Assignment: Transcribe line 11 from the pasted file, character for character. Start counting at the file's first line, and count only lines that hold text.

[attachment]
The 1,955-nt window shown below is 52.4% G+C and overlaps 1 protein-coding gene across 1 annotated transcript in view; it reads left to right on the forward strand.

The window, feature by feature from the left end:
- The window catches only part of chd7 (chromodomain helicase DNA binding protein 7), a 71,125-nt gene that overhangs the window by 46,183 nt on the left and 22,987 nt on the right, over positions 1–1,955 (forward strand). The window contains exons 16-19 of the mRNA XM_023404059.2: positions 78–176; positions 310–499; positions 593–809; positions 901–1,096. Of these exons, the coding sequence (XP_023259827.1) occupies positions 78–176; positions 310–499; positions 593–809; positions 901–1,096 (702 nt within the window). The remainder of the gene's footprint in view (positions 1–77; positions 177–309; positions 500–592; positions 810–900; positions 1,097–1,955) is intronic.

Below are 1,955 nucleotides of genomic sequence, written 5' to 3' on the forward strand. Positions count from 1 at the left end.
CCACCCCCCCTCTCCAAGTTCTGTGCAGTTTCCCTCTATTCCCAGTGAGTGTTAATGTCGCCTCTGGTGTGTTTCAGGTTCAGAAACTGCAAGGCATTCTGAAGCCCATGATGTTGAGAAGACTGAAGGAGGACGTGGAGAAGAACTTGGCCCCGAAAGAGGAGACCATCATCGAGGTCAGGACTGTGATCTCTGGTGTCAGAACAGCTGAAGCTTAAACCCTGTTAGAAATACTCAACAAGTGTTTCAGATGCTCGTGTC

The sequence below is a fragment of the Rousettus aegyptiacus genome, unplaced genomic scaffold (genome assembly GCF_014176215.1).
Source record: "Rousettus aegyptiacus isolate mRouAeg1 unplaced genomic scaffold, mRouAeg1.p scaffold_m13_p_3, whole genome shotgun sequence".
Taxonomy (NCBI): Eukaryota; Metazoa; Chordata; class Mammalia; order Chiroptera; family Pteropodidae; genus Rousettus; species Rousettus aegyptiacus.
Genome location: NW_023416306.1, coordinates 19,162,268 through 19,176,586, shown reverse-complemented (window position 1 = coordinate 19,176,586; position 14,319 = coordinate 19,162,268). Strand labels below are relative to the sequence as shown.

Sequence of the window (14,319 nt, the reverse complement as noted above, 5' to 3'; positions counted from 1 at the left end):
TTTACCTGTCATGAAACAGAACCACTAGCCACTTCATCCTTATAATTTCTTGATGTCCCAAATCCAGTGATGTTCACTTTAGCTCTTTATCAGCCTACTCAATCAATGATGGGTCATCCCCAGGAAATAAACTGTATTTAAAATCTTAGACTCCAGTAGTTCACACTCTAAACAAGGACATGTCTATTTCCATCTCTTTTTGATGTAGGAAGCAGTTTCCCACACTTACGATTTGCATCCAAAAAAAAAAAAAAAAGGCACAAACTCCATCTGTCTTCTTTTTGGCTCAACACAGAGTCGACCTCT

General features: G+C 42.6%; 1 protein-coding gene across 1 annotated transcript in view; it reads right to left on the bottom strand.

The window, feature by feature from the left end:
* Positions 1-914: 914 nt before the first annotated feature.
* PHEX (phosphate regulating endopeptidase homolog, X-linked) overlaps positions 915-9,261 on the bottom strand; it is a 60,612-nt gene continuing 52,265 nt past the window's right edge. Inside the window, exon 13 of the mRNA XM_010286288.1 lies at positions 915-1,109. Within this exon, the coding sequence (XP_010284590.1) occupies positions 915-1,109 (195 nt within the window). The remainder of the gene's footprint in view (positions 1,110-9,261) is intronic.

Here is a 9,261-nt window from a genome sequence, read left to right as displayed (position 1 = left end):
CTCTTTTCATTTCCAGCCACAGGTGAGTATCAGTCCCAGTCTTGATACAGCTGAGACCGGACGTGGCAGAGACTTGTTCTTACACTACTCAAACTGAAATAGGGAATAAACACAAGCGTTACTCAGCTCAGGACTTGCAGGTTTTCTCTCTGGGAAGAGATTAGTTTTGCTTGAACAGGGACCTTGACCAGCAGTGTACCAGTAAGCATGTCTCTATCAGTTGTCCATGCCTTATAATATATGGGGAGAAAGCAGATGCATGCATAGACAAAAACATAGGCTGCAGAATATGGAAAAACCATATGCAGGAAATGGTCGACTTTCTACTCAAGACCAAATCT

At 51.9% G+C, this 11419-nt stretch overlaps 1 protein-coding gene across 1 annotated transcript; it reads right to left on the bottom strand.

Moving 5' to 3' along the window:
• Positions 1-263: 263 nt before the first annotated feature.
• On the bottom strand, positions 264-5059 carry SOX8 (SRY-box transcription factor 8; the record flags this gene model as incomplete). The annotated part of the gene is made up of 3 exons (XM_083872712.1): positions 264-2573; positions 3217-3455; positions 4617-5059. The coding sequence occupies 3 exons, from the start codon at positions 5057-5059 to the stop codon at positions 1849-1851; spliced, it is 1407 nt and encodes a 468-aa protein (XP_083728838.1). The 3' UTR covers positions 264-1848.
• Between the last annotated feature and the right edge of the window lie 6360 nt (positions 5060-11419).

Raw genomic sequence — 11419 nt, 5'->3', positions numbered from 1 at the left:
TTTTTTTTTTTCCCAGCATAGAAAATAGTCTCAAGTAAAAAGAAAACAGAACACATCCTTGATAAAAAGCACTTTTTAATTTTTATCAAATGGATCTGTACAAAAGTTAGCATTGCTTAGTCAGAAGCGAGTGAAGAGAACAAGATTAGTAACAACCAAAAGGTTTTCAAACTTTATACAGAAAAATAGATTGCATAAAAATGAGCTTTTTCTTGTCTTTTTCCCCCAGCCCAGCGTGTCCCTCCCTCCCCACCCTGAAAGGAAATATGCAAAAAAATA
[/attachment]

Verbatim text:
TTTACCTGTCATGAAACAGAACCACTAGCCACTTCATCCTTATAATTTCTTGATGTCCCAAATCCAGTGATGTTCACTTTAGCTCTTTATCAGCCTACTCAATCAATGATGGGTCATCCCCAGGAAATAAACTGTATTTAAAATCTTAGACTCCAGTAGTTCACACTCTAAACAAGGACATGTCTATTTCCATCTCTTTTTGATGTAGGAAGCAGTTTCCCACACTTACGATTTGCATCCAAAAAAAAAAAAAAAAGGCACAAACTCCATCTGTCTTCTTTTTGGCTCAACACAGAGTCGACCTCT